Recognised as leaders in this field, we have been appointed by the Court on a number of matters involving adoptions to represent the children engaged in said adoptions, both in the UK and, often, from abroad. Recent experience includes adoptions in Nigeria, Pakistan, Norway, India and the USA.
How we can help you with legal services surrounding adoption?
At Anthony Collins Solicitors, you will get a service tailored to your specific needs at all stages of the process. From setting out and considering whether adoption is the right way for you to add to your family, through the assessment process at the local authority, to the legal minefield of adopting a child who has been made subject to a Placement Order in favour of an adoption agency or whether it is a private adoption.
We appreciate that often you will receive support from the adoption agency or your assessing social worker. You should not take this support in isolation, and it is always helpful to obtain specialist independent legal advice at the earliest opportunity. Through our experience in assisting not only adopters but being appointed by the court to help children, we have a unique viewpoint in that we can see adoptions from all angles and from all situations that invariably present themselves in court. This is particularly the case whereby the adoption itself may become contested by birth parents and/or issues arise surrounding packages of support around the adoption.
Our family team is recognised for its excellence by the Legal 500, who rank us as a Tier 1 firm in the West Midlands and we are highly-ranked in Band B by Chambers & Partners. We are the only firm with a dedicated children’s team to be ranked this highly by both directories. We have spoken at conferences regarding adoption all over the country, including delivering training to government agencies on the law, and appeared in all levels of court, including the High Court. Several of the solicitors in our dedicated children’s law team have a specialist accreditation by the Law Society, for their knowledge and experience in acting for clients in children’s proceedings. These cases that we deal with frequently include issues of adoption, so we have the necessary expertise to represent you to a successful outcome and to be able to advise you of potential pitfalls and negate them along the way.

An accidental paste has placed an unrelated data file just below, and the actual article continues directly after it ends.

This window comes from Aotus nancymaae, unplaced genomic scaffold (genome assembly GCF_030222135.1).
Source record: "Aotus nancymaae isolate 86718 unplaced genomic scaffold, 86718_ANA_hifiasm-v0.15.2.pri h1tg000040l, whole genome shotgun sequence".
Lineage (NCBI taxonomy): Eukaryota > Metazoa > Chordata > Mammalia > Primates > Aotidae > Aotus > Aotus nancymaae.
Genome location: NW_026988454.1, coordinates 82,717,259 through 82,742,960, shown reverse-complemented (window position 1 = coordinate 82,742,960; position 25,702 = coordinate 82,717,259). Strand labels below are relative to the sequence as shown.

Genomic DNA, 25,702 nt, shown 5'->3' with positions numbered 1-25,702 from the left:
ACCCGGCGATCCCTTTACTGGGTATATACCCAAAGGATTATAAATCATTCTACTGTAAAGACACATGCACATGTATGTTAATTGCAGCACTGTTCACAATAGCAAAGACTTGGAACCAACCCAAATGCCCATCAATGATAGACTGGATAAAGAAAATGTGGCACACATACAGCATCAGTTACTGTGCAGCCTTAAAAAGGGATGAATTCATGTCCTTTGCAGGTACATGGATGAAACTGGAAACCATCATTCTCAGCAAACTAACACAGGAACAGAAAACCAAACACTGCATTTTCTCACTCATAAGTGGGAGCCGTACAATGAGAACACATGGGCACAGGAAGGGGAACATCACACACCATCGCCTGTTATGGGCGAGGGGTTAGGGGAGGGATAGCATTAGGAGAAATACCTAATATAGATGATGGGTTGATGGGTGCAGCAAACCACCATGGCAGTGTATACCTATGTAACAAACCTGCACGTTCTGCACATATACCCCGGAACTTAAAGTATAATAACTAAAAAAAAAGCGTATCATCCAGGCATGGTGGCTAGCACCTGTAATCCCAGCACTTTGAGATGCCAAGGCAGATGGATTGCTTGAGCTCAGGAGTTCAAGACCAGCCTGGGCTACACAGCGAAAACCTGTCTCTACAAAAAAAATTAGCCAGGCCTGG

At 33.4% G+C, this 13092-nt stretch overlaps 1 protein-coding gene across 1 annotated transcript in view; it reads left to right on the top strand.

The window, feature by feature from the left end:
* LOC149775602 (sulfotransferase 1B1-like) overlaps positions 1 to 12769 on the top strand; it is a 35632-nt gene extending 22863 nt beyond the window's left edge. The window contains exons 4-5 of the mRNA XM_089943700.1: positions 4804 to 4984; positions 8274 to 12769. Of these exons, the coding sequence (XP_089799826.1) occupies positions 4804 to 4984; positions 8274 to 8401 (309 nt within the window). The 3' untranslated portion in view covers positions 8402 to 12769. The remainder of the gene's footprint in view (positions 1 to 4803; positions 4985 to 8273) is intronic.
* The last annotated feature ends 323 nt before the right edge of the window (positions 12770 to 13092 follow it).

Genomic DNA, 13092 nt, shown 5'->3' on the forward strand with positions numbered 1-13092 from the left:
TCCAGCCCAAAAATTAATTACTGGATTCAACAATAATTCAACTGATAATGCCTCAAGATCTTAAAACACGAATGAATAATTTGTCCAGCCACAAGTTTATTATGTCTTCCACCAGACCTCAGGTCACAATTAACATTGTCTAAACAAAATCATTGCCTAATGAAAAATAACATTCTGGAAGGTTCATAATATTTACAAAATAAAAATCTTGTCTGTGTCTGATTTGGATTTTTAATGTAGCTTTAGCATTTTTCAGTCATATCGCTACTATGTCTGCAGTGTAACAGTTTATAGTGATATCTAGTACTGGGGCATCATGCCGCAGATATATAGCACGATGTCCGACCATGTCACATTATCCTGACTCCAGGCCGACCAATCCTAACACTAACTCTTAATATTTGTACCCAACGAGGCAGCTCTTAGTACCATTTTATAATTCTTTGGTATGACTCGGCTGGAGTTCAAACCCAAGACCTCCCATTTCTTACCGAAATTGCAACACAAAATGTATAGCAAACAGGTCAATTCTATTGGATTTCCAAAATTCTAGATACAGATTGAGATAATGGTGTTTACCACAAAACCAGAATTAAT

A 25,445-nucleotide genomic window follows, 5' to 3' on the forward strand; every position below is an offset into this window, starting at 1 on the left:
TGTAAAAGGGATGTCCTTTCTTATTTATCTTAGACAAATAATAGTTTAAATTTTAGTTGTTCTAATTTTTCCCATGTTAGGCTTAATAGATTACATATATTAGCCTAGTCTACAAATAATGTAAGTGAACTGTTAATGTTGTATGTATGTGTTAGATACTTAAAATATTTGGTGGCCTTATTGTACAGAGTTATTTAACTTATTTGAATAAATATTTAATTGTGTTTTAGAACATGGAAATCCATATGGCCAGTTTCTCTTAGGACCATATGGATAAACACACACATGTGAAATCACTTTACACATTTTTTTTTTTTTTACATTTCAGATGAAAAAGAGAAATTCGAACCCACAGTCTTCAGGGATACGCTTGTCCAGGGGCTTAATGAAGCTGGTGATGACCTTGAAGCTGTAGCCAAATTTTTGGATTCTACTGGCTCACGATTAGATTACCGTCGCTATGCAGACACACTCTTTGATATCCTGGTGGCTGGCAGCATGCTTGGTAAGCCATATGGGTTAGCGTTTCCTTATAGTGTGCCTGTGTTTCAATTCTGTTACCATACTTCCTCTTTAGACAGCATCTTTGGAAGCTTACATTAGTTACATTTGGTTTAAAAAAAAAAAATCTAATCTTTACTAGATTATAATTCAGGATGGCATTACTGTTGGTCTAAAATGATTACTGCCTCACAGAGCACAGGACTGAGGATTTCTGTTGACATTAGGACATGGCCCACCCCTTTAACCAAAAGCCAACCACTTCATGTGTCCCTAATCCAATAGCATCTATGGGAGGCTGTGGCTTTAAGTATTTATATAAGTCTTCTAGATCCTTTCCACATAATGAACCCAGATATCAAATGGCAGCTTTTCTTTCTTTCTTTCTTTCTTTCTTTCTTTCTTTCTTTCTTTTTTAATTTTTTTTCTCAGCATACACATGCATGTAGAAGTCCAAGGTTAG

In very rare cases, legal aid is available to carry out an adoption. You can read our leaflet about legal aid here. If you think you may qualify for legal aid then please do call us so that you can speak to a Duty Solicitor who will be able to advise you further.
If you would like further information about adoption or how our family law team can help you, please get in touch.
It was lovely to see you on Friday. Thank heavens it is all over and done with. How can we ever thank you? But from the bottom of our hearts we do.M&T
Head of the children's services team
Currently, the law doesn’t allow a single parent with a child born via surrogacy to obtain a parental order, leaving their family legally vulnerable.